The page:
The identification and diagnosis of attention-deficit/hyperactivity disorder (ADHD) is extremely important in order to help change the trajectory of an individual’s life outcomes. A review of the current state of evidence-based assessment of ADHD is dominated by the DSM-5’s conceptualization of behaviorally-oriented diagnostic criteria. This assumption that the DSM-5’s method for identifying ADHD is the gold standard underlies the research base that evaluates the incremental validity of measures and methods for diagnosing it. That is, when evaluating whether a measure is useful in the identification of ADHD, the ‘right answer’ is based on the DSM-5’s behaviorally-oriented definition. An alternative model for considering the fact that ADHD is a neurodevelopmental disorder, with its roots in executive dysfunction, is proposed. Using neuropsychological and cognitive tests to identify executive functioning problems can be combined with rating scales and interviews to diagnose ADHD in a way that does not ascribe entirely to a behavioral definition of the disorder.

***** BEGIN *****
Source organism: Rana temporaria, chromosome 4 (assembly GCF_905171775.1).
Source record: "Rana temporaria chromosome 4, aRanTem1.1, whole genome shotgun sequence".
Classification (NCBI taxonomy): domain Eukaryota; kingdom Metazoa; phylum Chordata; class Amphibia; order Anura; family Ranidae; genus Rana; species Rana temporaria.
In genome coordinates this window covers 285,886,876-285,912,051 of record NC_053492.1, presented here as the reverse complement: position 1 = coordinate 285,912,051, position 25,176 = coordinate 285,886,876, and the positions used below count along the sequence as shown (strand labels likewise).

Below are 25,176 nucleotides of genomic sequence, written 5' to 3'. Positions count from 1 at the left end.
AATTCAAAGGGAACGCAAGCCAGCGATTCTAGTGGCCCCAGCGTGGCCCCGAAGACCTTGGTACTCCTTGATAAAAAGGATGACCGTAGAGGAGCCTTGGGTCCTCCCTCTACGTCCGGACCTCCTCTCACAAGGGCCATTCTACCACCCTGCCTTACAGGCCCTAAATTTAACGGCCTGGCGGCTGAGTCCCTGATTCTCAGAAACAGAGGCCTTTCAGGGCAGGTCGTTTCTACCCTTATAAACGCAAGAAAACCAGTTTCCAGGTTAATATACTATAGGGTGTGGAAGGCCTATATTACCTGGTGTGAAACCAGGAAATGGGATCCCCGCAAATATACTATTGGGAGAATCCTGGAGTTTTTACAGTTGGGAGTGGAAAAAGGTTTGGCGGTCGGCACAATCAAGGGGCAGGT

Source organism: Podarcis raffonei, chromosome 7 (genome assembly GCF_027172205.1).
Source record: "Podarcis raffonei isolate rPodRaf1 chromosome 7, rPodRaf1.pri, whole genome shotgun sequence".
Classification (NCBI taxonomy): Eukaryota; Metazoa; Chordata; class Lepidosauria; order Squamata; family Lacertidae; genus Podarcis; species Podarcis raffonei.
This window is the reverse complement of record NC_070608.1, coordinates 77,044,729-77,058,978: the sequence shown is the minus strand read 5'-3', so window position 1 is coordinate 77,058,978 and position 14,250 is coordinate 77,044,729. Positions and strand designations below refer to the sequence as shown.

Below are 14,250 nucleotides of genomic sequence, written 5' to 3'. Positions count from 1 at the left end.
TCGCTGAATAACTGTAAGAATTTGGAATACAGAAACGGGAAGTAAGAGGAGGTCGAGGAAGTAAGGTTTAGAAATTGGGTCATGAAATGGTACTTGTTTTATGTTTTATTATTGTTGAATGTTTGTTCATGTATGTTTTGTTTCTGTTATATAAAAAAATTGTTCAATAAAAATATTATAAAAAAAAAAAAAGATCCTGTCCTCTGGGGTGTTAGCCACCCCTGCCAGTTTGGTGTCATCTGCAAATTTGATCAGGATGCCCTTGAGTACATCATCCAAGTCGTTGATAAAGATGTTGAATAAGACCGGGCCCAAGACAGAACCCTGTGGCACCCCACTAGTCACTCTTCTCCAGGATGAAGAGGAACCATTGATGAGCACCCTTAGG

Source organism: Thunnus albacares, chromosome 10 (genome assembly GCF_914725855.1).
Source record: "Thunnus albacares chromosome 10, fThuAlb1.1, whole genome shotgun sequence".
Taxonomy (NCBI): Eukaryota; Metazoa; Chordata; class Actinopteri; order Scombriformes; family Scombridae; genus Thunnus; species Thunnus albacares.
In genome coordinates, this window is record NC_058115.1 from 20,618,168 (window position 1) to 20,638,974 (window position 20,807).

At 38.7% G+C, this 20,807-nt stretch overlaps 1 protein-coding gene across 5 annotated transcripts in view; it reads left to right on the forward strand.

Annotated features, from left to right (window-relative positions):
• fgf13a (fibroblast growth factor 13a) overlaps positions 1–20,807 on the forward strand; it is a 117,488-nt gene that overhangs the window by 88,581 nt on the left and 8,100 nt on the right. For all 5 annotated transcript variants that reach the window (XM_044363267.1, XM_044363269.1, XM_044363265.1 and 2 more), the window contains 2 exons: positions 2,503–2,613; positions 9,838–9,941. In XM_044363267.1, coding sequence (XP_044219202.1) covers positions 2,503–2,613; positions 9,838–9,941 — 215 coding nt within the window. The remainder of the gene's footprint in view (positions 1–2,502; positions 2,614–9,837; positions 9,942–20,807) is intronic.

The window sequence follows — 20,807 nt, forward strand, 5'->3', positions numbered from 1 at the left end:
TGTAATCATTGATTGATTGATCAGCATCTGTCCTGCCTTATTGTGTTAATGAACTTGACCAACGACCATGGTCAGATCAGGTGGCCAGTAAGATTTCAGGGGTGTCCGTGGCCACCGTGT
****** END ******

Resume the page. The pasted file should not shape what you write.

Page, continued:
- Attention-deficit/hyperactivity disorder
- comprehensive assessment
- neuropsychological testing
ASJC Scopus subject areas
- Pediatrics, Perinatology, and Child Health
- Clinical Psychology
- Psychiatry and Mental health